In 1936, when Bologna-based siblings Bruno, Marino and Maria Magli started their industrial venture in the footwear industry, they had one aim in mind — manufacturing high-end, sophisticated shoes using artisanal techniques.
Once past the dark period of World War II, in the Fifties and Sixties the Maglis managed to achieve this goal and they started building an international reputation for the Bruno Magli brand. To fit the needs of that era’s women, who wanted a more modern and feminine image, the brand developed some styles that revolutionized footwear: the pump, the stiletto and the pointed-toe shoe. At the end of the Sixties, the brand also introduced boots, cut long and crafted from an elastic material to resemble stockings.
In the Nineties, a range of shoe designers, including Andrea Pfister, Diego Dolcini, Bruno Frisoni and Ernesto Esposito, followed one another at the brand’s creative helm. They continued to advance the image of the brand, rooted in an elegant, sober aesthetic for discreet femininity.
In 2001, Luxembourg-based investment fund Opera acquired a majority stake from the Magli family, and a new creative team, which included Irish designer Sharon Wauchob, came on board. Under the commercial direction of Alexander Zschokke, in 2003 Bruno Magli introduced a full handbag collection featuring the “Ring Bag,” a style in calf, crocodile or python skin featuring leather strips encircling it; a limited-edition shoe range of four colorful pumps designed by Italian artist Davide Pizzigoni, as well as a ready-to-wear capsule, including a biker jacket, available in napa leather and python skin, and a suede duster coat with hand-pleated cuffs.
The 2007 acquisition of Bruno Magli by British investment fund Fortelus Capital resulted in a more up-to-date approach focused not only on products, but also on marketing strategies.
To boost and refresh the image of the brand, which was positioned in the affordable luxury segment, Bruno Magli tapped footwear designer Max Kibardin as its creative director. Kibardin offered elegant, sophisticated footwear and bag collections, defined by simple, clean silhouettes, bold tones and upscale materials. The sexier impulse he injected in the lineup also echoed in his leather-centered ready-to-wear capsules, which included chic shrunken bombers, full skirts and peasant dresses.
In December 2012, Kibardin collaborated with jewelry designer Mawi Keivom on a pre-fall capsule collection featuring two styles of $1,100 crystal and hardware-laden pumps, as well as a clutch for $1,875.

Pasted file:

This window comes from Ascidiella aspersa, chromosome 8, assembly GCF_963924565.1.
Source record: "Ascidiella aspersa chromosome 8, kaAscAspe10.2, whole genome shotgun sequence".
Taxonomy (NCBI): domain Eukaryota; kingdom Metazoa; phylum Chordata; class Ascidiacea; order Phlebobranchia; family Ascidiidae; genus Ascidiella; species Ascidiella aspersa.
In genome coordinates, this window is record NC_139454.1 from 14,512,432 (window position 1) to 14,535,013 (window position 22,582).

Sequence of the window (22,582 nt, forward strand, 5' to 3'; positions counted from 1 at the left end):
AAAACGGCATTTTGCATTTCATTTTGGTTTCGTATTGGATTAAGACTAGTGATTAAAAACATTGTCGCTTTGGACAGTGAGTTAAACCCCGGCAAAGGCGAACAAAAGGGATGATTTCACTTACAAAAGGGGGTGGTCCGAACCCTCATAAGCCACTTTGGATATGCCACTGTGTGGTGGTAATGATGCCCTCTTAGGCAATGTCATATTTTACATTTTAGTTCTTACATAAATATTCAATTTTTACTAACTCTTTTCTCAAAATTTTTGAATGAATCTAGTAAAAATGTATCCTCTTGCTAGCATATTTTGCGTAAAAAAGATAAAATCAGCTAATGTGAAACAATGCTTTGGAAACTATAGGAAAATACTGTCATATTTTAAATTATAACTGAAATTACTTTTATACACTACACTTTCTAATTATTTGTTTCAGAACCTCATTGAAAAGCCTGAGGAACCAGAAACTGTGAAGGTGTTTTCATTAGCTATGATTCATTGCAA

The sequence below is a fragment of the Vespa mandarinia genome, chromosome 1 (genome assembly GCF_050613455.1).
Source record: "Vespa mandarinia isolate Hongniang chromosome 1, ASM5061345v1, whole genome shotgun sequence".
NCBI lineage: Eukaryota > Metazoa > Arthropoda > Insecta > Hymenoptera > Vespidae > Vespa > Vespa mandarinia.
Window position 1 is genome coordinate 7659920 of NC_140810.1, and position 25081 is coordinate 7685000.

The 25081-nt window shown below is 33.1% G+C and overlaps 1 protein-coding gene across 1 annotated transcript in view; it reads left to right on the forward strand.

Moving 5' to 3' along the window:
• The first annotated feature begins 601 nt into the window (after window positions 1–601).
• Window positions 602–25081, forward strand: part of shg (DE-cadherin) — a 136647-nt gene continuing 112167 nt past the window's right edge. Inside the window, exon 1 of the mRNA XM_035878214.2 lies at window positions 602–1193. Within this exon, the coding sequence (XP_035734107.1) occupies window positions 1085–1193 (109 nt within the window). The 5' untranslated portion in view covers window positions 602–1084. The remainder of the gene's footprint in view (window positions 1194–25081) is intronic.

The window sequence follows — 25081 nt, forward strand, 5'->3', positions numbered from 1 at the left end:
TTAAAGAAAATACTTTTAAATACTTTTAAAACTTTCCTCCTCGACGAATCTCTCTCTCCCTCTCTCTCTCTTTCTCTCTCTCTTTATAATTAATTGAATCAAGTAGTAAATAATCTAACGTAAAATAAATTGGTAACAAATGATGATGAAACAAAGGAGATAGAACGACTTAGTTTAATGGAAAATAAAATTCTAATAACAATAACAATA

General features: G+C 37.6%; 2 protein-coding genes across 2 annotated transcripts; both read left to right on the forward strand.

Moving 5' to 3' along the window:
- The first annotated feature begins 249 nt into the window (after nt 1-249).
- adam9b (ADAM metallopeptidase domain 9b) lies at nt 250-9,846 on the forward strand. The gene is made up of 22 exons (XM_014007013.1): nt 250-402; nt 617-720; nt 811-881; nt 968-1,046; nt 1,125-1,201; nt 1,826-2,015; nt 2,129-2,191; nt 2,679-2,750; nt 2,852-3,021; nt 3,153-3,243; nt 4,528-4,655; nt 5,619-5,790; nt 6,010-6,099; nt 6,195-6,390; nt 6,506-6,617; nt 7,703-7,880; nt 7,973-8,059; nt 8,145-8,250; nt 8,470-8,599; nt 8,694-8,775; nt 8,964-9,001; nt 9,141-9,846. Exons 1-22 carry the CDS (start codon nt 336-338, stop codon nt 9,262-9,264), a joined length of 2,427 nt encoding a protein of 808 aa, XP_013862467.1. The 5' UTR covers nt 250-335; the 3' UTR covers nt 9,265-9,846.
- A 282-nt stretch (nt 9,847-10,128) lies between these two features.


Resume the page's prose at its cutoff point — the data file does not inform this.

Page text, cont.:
In January 2015, with the company’s acquisition by Marquee Brands, the brand again charted a new course. Its collections are now developed by LJP International, Marquee’s New Jersey-based sourcing, distribution and licensing partner. A design team, organized in groups taking care of the different divisions, has been tapped to revamp the image.
“Today, Bruno Magli’s heritage continues to evolve by reinventing luxury essentials for a new generation,” said Mia Rothstein, Magli’s senior vice president of brand management. “Since its inception, Magli has created refined, handcrafted footwear. The brand continues to be committed to maintaining Italian design and production, while building a global luxury lifestyle brand rooted in rich Italian heritage and classic style.”
The women’s line, which will be relaunched for fall, will offer a contemporary take on Bruno Magli’s signature styles, such as hardware-embellished leather shoes, suede and patent leather pumps, flats and boots.
“The brand has such an incredible heritage,” said Rothstein. “We must look into the archives and reconnect with the great past of the label. We have to build on what we are and make it better.”
Among the key women’s styles to be sold this fall, Rothstein cited Emma, a flat embellished with a geometric gold buckle, and Lucy, a shoe designed in collaboration with the brand’s face Lucy Liu. The Papillon decor and Bruno Magli’s iconic M-shaped toe will also be pivotal.
Women’s footwear will retail from $375 to $1,050, while men’s shoes range from $350 to $500. Last year, the brand also introduced a higher-end men’s higher footwear line, called Collezione, retailing from $550 to $725.
The women’s range will be also be expanded with the addition of handbags, launching for holiday, while men’s footwear will coordinate with a tailored collection produced under license by Marcraft Apparel Group and will feature suits, shirts and ties. In March, Bruno Magli will introduce men’s and women’s timepieces during the Baselworld trade show in Basel, Switzerland.